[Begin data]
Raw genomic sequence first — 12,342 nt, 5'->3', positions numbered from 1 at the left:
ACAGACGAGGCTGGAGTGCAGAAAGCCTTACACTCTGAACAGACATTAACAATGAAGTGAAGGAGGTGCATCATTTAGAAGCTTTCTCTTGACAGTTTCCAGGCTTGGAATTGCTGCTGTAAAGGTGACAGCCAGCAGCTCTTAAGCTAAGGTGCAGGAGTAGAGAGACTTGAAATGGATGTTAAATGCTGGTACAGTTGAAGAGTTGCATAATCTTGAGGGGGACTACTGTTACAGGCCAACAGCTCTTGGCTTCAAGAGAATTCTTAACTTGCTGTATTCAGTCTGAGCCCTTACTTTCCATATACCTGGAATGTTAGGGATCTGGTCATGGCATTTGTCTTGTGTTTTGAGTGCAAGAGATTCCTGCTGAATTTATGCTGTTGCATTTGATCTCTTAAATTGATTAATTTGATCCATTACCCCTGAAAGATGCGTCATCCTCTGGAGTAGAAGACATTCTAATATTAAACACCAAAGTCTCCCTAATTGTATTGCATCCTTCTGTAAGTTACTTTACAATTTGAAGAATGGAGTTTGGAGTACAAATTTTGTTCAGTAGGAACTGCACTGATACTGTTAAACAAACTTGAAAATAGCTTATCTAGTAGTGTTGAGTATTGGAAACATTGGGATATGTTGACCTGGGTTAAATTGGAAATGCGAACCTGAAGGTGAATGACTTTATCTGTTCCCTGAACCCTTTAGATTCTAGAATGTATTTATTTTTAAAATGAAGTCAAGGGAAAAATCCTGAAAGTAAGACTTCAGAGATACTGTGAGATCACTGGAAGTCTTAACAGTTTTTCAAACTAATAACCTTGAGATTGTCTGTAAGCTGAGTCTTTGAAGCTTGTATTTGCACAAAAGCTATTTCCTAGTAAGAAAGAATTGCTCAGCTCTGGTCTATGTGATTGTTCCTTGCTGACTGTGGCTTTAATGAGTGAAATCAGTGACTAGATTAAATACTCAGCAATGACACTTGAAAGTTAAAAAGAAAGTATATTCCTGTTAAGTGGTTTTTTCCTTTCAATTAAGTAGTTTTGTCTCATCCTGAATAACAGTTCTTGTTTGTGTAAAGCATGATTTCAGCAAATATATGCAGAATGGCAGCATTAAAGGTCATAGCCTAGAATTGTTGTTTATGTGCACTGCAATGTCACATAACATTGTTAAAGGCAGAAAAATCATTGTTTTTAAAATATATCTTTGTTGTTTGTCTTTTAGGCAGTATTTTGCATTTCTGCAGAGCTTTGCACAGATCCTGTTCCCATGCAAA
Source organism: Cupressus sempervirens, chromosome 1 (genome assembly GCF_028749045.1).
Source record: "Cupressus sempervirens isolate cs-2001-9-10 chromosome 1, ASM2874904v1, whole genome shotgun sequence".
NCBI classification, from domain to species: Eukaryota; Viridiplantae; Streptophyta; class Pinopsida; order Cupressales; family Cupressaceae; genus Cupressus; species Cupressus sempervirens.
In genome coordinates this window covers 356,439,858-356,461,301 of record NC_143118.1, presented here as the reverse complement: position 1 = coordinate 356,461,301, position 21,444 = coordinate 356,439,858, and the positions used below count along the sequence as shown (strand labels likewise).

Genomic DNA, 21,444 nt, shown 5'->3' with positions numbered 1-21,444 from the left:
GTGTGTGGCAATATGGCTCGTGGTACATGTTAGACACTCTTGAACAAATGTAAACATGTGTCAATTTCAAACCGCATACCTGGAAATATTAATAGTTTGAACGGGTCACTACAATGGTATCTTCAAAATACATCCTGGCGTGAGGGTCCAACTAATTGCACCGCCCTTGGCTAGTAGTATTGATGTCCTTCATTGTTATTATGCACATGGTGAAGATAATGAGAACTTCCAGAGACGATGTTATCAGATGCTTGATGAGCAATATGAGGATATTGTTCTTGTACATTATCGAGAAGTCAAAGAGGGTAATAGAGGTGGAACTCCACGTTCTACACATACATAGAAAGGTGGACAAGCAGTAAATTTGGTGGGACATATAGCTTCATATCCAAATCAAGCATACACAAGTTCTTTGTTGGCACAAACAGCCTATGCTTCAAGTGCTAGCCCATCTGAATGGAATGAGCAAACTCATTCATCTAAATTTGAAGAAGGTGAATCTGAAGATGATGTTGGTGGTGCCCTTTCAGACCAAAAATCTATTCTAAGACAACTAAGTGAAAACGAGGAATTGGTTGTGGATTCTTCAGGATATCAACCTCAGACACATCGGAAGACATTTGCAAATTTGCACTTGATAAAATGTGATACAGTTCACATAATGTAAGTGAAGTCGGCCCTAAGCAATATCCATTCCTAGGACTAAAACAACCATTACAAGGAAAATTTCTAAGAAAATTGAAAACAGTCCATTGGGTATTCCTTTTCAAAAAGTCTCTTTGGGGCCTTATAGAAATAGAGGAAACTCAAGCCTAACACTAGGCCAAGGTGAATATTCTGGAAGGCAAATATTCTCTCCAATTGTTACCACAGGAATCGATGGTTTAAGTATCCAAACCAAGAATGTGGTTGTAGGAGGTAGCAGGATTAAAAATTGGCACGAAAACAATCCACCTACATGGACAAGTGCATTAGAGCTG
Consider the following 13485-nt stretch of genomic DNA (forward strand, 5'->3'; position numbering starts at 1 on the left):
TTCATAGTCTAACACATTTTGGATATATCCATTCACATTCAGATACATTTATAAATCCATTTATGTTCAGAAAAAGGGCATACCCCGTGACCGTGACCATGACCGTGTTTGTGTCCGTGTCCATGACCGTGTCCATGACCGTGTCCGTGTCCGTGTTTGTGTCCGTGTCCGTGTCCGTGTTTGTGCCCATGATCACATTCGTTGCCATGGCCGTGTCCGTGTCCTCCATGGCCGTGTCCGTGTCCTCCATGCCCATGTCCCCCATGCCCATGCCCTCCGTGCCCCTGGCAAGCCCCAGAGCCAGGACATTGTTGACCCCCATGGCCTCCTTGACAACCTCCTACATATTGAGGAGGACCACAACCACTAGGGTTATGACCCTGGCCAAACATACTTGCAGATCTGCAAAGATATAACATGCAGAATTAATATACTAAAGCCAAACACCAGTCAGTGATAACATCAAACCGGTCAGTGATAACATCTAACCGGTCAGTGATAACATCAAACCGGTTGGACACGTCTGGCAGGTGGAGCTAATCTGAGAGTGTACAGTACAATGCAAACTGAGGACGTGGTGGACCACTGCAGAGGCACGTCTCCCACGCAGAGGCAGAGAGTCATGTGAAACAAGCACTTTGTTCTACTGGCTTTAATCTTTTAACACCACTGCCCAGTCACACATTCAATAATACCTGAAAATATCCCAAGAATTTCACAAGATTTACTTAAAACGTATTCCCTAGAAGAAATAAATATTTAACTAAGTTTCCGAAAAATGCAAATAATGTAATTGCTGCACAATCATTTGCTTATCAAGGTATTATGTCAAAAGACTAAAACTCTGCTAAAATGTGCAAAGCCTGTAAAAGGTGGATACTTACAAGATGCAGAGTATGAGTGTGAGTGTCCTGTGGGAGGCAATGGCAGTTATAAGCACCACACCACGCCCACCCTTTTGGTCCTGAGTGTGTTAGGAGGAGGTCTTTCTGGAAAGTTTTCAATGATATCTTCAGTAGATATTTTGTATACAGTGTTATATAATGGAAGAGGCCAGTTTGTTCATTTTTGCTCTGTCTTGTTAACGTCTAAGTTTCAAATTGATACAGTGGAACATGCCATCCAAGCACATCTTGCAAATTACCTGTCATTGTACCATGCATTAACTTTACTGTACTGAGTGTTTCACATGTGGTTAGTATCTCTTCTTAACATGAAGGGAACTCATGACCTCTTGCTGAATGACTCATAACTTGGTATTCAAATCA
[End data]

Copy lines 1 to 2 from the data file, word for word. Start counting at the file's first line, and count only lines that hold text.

Raw genomic sequence first — 12,342 nt, 5'->3', positions numbered from 1 at the left:
ACAGACGAGGCTGGAGTGCAGAAAGCCTTACACTCTGAACAGACATTAACAATGAAGTGAAGGAGGTGCATCATTTAGAAGCTTTCTCTTGACAGTTTCCAGGCTTGGAATTGCTGCTGTAAAGGTGACAGCCAGCAGCTCTTAAGCTAAGGTGCAGGAGTAGAGAGACTTGAAATGGATGTTAAATGCTGGTACAGTTGAAGAGTTGCATAATCTTGAGGGGGACTACTGTTACAGGCCAACAGCTCTTGGCTTCAAGAGAATTCTTAACTTGCTGTATTCAGTCTGAGCCCTTACTTTCCATATACCTGGAATGTTAGGGATCTGGTCATGGCATTTGTCTTGTGTTTTGAGTGCAAGAGATTCCTGCTGAATTTATGCTGTTGCATTTGATCTCTTAAATTGATTAATTTGATCCATTACCCCTGAAAGATGCGTCATCCTCTGGAGTAGAAGACATTCTAATATTAAACACCAAAGTCTCCCTAATTGTATTGCATCCTTCTGTAAGTTACTTTACAATTTGAAGAATGGAGTTTGGAGTACAAATTTTGTTCAGTAGGAACTGCACTGATACTGTTAAACAAACTTGAAAATAGCTTATCTAGTAGTGTTGAGTATTGGAAACATTGGGATATGTTGACCTGGGTTAAATTGGAAATGCGAACCTGAAGGTGAATGACTTTATCTGTTCCCTGAACCCTTTAGATTCTAGAATGTATTTATTTTTAAAATGAAGTCAAGGGAAAAATCCTGAAAGTAAGACTTCAGAGATACTGTGAGATCACTGGAAGTCTTAACAGTTTTTCAAACTAATAACCTTGAGATTGTCTGTAAGCTGAGTCTTTGAAGCTTGTATTTGCACAAAAGCTATTTCCTAGTAAGAAAGAATTGCTCAGCTCTGGTCTATGTGATTGTTCCTTGCTGACTGTGGCTTTAATGAGTGAAATCAGTGACTAGATTAAATACTCAGCAATGACACTTGAAAGTTAAAAAGAAAGTATATTCCTGTTAAGTGGTTTTTTCCTTTCAATTAAGTAGTTTTGTCTCATCCTGAATAACAGTTCTTGTTTGTGTAAAGCATGATTTCAGCAAATATATGCAGAATGGCAGCATTAAAGGTCATAGCCTAGAATTGTTGTTTATGTGCACTGCAATGTCACATAACATTGTTAAAGGCAGAAAAATCATTGTTTTTAAAATATATCTTTGTTGTTTGTCTTTTAGGCAGTATTTTGCATTTCTGCAGAGCTTTGCACAGATCCTGTTCCCATGCAAA